A hot topic in the news around the world right now is monkeypox. Despite its name, monkeypox does not come from monkeys (there is even a campaign to rename the virus). However, it is in the poxvirus family, meaning it’s related to other pox diseases such as smallpox, cowpox, and horsepox–but NOT the common chickenpox. While the virus itself is not new, the global spread we are currently seeing is somewhat puzzling to medical scientists, who haven’t seen the same behavior from the virus before. We are all a bit on edge from living through a global pandemic for two years, so this post will help to dispel myths about monkeypox, share what to look out for, and your best defenses against the virus.
Myths About Monkeypox
Monkeypox is an STI: Monkeypox is not considered a sexually transmitted infection, because it can be spread by any kind of close contact. The most common methods of close contact that may spread monkeypox include close contact with an infected animal, person-to-person physical contact, and contact with contaminated surfaces or objects.
Monkeypox is only affecting the LGBTQ+ population: While the most at-risk population for monkeypox exposure is currently men who have sex with men, monkeypox can and does impact those outside of the LGBTQ+ community–including healthcare workers and people who are immunocompromised. As you just learned above, the virus can be spread by any type of close contact, so anyone who is exposed to the virus is susceptible. If you are in one of those higher risk populations, then there are precautions you can take to protect yourself (keep reading).
Monkeypox is another pandemic: Although monkeypox is spreading globally in 2022, the spread has not reached pandemic levels. This virus is not nearly as contagious as COVID-19 has proven to be. COVID-19 was a brand new virus, first discovered in 2019, that is spread through tiny droplets in the air. Monkeypox, on the other hand, has been around since 1958 (so we know much more about it) and is spread primarily through close contact (https://www.cdph.ca.gov/). Prior to 2022, the virus was primarily isolated to sub-saharan African countries, but there are now over 50,000 global cases including almost 19,000 confirmed cases in the US. The majority of these cases are occurring in, according to the Center for Disease Control (CDC), “locations that have not historically reported monkeypox” (https://www.cdc.gov/poxvirus/monkeypox). Another major difference between the COVID-19 pandemic and the current monkeypox outbreak is that death from monkeypox is extremely rare. In the US, for example, none of the 19,000 confirmed cases have ended in death.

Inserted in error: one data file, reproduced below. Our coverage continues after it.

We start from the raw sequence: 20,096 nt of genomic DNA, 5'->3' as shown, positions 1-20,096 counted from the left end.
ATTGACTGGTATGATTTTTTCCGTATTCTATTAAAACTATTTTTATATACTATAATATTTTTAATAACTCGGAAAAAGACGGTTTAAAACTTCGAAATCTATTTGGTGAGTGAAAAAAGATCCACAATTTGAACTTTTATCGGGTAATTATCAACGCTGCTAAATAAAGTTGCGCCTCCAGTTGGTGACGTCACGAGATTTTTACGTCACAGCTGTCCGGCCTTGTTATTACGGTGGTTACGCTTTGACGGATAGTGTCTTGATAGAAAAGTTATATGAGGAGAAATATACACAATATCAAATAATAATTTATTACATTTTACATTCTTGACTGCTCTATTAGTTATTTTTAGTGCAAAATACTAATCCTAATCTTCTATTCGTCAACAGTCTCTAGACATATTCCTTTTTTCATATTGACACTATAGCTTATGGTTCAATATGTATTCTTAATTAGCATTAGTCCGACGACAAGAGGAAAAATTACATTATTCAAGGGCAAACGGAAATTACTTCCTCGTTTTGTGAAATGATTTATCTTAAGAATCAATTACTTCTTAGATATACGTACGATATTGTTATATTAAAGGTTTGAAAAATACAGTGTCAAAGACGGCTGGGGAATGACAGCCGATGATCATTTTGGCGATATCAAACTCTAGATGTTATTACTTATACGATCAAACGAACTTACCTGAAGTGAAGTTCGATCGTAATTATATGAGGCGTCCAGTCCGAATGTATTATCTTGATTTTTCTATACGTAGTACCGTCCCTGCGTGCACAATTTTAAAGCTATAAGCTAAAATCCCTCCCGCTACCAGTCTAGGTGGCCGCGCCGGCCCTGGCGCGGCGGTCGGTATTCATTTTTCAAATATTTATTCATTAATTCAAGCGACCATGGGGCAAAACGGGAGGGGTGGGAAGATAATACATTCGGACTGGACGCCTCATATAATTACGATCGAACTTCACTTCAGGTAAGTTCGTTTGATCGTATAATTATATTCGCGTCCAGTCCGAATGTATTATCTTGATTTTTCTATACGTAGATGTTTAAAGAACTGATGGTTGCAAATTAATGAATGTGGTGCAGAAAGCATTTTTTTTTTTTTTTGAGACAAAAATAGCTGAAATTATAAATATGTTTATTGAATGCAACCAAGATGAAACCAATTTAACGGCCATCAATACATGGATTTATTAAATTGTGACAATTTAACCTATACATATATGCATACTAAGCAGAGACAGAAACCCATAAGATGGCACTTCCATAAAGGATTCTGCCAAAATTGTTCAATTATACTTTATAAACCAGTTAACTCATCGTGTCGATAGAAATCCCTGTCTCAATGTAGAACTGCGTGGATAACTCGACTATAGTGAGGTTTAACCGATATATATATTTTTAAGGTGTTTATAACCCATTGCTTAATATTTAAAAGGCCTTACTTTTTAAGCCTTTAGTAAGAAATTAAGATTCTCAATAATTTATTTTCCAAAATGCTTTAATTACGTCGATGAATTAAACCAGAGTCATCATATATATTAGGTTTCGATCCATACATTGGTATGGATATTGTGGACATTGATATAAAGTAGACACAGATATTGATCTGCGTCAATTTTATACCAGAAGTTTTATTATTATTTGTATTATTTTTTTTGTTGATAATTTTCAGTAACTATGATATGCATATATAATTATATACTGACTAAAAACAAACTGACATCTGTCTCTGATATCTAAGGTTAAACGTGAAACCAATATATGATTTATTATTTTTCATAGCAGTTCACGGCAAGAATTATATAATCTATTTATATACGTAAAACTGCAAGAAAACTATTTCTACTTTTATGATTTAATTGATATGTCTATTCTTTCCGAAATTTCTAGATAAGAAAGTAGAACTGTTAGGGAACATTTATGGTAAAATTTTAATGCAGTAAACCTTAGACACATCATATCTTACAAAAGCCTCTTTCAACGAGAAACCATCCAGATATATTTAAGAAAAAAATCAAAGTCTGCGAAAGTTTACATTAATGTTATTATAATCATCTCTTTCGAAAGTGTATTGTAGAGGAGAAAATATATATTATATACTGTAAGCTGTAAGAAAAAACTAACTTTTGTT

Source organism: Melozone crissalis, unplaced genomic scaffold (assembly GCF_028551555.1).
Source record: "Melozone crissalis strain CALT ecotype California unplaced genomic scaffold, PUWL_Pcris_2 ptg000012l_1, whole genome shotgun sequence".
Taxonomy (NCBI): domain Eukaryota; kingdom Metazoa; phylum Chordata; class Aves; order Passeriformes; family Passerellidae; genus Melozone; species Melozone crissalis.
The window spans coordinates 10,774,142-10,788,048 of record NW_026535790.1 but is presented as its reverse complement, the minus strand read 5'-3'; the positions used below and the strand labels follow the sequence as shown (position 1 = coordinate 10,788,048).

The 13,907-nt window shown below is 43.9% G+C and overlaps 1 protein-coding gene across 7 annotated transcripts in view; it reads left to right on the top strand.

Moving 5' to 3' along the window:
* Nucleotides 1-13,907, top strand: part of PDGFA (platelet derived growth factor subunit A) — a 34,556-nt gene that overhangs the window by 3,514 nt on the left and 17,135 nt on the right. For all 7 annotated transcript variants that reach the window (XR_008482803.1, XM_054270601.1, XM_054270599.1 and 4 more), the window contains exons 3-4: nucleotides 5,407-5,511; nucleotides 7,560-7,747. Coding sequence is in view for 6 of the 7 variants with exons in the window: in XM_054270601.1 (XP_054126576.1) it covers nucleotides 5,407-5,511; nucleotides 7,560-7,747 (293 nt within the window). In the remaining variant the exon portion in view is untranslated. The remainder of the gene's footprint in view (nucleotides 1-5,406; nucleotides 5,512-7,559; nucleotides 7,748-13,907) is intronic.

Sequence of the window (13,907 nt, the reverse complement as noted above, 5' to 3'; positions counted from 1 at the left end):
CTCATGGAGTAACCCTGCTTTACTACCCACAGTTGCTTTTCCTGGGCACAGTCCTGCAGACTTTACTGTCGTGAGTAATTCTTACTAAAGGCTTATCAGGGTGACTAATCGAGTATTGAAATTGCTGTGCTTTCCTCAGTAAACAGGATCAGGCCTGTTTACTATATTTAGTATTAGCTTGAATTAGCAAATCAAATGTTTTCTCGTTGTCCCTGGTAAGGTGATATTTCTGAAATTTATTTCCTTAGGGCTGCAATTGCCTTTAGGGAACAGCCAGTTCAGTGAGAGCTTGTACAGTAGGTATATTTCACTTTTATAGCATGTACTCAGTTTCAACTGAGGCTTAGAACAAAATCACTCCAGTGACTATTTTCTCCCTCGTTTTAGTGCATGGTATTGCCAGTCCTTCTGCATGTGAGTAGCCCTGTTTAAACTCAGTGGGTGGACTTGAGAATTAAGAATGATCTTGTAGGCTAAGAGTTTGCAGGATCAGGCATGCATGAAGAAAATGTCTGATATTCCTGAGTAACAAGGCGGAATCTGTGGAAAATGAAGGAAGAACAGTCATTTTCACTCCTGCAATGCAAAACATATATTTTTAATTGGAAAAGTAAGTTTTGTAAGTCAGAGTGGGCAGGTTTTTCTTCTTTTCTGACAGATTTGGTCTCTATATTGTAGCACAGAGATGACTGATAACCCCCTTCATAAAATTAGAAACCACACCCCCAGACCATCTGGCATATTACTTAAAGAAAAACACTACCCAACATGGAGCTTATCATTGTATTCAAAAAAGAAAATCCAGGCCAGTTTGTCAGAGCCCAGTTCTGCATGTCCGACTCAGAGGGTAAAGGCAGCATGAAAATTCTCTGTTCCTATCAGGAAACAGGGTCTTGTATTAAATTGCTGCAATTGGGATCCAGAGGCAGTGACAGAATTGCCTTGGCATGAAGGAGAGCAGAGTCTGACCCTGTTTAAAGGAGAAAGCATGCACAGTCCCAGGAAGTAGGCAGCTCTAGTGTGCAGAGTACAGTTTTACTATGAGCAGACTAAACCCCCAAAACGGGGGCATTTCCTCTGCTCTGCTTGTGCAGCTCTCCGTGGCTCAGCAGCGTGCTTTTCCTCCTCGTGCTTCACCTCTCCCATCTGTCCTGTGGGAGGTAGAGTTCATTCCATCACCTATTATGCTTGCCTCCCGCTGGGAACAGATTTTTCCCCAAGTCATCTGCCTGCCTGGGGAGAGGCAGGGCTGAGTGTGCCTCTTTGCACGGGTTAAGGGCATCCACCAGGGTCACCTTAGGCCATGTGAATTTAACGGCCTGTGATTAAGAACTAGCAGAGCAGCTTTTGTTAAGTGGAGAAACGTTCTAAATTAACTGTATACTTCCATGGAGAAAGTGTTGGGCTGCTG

Symptoms of Monkeypox
Now that we have the myths busted, let’s talk more about what to look for if you think you may have been exposed to monkeypox.
The most common and obvious symptoms of monkeypox are flu-like symptoms (such as fever, muscle aches, sore throat, congestion) followed by the blistered rash or firm sores that can appear 1-4 days after the early symptoms begin. Blisters may show up anywhere on the body but are often seen in the genital or pelvic area, as well as mouth, face, hands, feet, and torso.
As long as you have symptoms, including the blistered rash, you are contagious, so be sure to isolate and avoid close contact with people and animals while you are symptomatic.
How to Protect Yourself
- Get vaccinated if you are in a high risk group (men who have sex with men, healthcare workers, and immunocompromised are currently considered high risk groups).
- Avoid close contact with those who are symptomatic.
- Use protection when engaging in sexual activity; however, keep in mind that an infected person can spread the virus through kissing, breathing, spitting, etc.
- Wash your hands and sanitize high-touch surfaces (such as grocery carts) before using.
- Use PPE (mask, gloves, etc.) if you cannot avoid contact with a symptomatic person.
What to do if you contract Monkeypox
First: stay calm! Monkeypox can reportedly be quite uncomfortable but it IS treatable. It’s important to seek treatment quickly to get relief as soon as possible.
Find an in-network provider and seek treatment immediately. Your provider may recommend a telehealth assessment initially to determine if you are contagious and what precautions you should take. Depending on your insurance plan, be sure to file a claim to get eligible expenses covered for your treatment.
Remember to isolate and avoid contact with others (as much as possible) while you are symptomatic. If you must come into contact with others, such as when seeking medical treatment, use PPE and disclose your diagnosis to those treating you.
Also, be sure to communicate with your school and/or job about any class or work you may miss. Remember that you do not have to disclose your specific diagnosis, but it may be helpful to let professors and bosses know that you have to isolate and will be attending class or working remotely until asymptomatic.
For more information about Monkeypox, review this helpful post from The Unbiased Science Podcast, which breaks down important information about the virus into bite-sized details.
Tags: Center for Disease Control (CDC), close contact, COVID-19, COVID-19 pandemic, global pandemic, global spread, higher risk populations, immunocompromised, LGBTQ+ community, monkeypox, myths about monkeypox, pandemic, poxvirus, seeking medical treatment, sexually transmitted infection, symptoms of monkeypox, telehealth, virus